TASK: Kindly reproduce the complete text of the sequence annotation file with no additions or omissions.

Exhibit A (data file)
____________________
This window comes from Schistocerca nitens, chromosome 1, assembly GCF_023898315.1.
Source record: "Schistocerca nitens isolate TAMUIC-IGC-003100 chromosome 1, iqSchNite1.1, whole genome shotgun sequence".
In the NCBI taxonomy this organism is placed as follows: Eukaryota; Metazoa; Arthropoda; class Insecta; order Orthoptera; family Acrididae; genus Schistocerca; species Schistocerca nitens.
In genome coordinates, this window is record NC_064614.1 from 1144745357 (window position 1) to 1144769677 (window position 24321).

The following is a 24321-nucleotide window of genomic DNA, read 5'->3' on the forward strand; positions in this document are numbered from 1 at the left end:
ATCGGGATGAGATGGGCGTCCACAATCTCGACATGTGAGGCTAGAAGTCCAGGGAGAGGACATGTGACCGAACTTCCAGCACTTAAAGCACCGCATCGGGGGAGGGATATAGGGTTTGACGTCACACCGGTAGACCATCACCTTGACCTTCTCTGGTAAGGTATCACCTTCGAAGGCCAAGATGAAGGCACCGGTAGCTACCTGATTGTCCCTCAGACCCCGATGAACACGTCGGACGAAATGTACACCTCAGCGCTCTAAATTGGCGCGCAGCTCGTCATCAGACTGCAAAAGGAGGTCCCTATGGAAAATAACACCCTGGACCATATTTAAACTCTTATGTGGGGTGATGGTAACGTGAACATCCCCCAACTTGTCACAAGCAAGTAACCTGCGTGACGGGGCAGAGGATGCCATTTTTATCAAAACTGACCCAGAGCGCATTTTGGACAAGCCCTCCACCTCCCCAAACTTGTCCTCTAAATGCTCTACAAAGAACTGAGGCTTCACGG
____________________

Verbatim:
This window comes from Schistocerca nitens, chromosome 1, assembly GCF_023898315.1.
Source record: "Schistocerca nitens isolate TAMUIC-IGC-003100 chromosome 1, iqSchNite1.1, whole genome shotgun sequence".
In the NCBI taxonomy this organism is placed as follows: Eukaryota; Metazoa; Arthropoda; class Insecta; order Orthoptera; family Acrididae; genus Schistocerca; species Schistocerca nitens.
In genome coordinates, this window is record NC_064614.1 from 1144745357 (window position 1) to 1144769677 (window position 24321).

The following is a 24321-nucleotide window of genomic DNA, read 5'->3' on the forward strand; positions in this document are numbered from 1 at the left end:
ATCGGGATGAGATGGGCGTCCACAATCTCGACATGTGAGGCTAGAAGTCCAGGGAGAGGACATGTGACCGAACTTCCAGCACTTAAAGCACCGCATCGGGGGAGGGATATAGGGTTTGACGTCACACCGGTAGACCATCACCTTGACCTTCTCTGGTAAGGTATCACCTTCGAAGGCCAAGATGAAGGCACCGGTAGCTACCTGATTGTCCCTCAGACCCCGATGAACACGTCGGACGAAATGTACACCTCAGCGCTCTAAATTGGCGCGCAGCTCGTCATCAGACTGCAAAAGGAGGTCCCTATGGAAAATAACACCCTGGACCATATTTAAACTCTTATGTGGGGTGATGGTAACGTGAACATCCCCCAACTTGTCACAAGCAAGTAACCTGCGTGACGGGGCAGAGGATGCCATTTTTATCAAAACTGACCCAGAGCGCATTTTGGACAAGCCCTCCACCTCCCCAAACTTGTCCTCTAAATGCTCTACAAAGAACTGAGGCTTCACGG